A woman walks past JP Morgan Chase's corporate headquarters on August 12, 2014 in New York City.
Andrew Burton—Getty Images
October 4, 2014 11:22 AM EDT

JPMorgan Chase, which was hit by a massive hack disclosed in August, was just one of 10 financial institutions infiltrated by a group of overseas hackers that may have connections to officials in the Russian government, according to a new report.

Unnamed sources told the New York Times that the hackers who stole addresses, names, email addresses and phone numbers from 76 million households and 7 million small businesses by attacking JPMorgan’s systems appeared to have at least loose connections with officials of the Russian government.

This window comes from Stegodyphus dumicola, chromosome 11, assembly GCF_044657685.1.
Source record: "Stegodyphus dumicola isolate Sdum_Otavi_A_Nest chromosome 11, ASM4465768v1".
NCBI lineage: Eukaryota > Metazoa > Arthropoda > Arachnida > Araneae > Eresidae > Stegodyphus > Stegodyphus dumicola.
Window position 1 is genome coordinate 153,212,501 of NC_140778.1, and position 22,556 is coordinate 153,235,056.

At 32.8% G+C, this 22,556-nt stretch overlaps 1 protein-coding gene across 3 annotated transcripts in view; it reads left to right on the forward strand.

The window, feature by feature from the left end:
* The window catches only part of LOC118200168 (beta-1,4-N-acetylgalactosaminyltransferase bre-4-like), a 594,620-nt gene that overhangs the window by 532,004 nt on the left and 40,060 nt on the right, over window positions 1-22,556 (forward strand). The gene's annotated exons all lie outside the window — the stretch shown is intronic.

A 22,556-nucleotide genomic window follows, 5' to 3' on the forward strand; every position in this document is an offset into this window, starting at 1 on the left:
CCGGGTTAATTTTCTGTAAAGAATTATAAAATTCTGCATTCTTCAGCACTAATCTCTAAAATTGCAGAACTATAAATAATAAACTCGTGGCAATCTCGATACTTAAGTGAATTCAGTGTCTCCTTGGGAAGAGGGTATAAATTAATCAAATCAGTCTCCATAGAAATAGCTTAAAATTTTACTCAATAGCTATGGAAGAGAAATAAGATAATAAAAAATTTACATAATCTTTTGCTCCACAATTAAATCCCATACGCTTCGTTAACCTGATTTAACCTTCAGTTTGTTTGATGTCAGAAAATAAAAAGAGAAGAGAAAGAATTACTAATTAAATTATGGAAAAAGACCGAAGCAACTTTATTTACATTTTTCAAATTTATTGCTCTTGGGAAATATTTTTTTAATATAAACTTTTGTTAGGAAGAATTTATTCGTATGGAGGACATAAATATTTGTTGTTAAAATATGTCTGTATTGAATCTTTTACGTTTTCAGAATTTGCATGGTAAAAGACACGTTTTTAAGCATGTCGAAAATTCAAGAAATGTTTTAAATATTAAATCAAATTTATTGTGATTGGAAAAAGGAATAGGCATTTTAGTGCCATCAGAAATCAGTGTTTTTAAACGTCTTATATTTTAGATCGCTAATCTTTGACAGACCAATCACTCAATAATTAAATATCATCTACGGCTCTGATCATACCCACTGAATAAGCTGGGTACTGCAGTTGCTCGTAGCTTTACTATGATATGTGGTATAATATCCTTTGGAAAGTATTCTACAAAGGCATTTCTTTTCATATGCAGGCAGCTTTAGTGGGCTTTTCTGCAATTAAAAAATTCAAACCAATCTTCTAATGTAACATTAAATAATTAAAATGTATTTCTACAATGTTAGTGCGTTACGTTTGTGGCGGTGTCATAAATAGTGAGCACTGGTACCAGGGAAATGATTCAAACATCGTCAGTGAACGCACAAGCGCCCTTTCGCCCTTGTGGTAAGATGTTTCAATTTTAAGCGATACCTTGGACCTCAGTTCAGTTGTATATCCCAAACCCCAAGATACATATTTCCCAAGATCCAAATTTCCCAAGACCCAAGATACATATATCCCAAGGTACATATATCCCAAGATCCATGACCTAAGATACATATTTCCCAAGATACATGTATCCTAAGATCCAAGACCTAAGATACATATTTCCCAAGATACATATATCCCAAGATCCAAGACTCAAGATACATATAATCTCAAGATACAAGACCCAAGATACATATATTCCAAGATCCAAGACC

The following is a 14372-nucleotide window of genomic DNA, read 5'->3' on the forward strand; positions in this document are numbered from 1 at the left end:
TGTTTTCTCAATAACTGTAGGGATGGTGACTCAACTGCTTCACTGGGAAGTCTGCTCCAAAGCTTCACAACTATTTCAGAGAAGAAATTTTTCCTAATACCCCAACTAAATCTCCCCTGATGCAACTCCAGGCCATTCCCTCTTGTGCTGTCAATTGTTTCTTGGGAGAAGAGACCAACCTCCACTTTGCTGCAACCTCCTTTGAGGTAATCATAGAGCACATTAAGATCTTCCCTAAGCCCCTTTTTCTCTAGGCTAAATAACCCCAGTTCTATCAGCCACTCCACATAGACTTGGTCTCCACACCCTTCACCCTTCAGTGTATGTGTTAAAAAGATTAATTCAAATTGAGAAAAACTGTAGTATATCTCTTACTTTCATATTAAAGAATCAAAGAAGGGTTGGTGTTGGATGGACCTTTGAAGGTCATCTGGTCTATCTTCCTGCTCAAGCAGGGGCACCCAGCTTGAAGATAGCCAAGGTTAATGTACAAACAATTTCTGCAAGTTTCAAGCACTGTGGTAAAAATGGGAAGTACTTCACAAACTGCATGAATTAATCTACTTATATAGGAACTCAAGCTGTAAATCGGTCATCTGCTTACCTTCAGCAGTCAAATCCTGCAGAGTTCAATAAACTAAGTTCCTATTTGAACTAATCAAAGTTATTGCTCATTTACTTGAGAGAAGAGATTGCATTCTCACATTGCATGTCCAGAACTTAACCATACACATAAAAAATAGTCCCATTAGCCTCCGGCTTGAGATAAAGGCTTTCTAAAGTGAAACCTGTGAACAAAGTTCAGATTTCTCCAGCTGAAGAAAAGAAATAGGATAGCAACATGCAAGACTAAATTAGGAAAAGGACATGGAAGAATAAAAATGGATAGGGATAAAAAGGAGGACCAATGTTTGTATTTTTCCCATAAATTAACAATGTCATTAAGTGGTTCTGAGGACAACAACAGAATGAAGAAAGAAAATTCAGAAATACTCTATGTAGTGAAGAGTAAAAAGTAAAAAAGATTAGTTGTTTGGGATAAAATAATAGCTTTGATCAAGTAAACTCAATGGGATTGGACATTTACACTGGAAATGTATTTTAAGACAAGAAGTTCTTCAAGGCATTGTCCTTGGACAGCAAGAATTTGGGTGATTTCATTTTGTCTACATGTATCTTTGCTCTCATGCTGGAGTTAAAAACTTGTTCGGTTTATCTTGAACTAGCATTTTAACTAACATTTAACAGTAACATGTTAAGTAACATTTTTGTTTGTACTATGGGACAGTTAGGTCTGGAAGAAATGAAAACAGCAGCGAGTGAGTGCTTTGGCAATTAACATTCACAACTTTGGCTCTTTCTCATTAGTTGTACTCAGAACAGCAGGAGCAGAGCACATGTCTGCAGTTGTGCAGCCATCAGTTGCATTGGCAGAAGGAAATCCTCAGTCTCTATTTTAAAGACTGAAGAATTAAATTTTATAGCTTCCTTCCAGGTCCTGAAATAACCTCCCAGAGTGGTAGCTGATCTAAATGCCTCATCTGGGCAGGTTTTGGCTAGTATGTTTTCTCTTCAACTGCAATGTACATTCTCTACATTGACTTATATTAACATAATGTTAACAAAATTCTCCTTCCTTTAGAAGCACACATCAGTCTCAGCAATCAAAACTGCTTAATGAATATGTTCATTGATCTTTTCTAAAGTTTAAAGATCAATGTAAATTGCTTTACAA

Officials said it was unclear whether the hackers were politically motivated. “It could be in retaliation for the sanctions” placed on Russia, one senior official briefed on the intelligence told the Times. “But it could be mixed motives — to steal if they can, or to sell whatever information they could glean.”

Besides attacking JPMorgan, the group of hackers also hacked nine other financial institutions whose identities have yet to be disclosed.

The security team at JPMorgan, the country’s largest bank by assets, was able to block hackers from compromising the most sensitive information about tens of millions of customers, security experts told the Times.

The bank was only able to halt the attack by the middle of August, and in recent days discovered the full extent of the attack.

[NYT]

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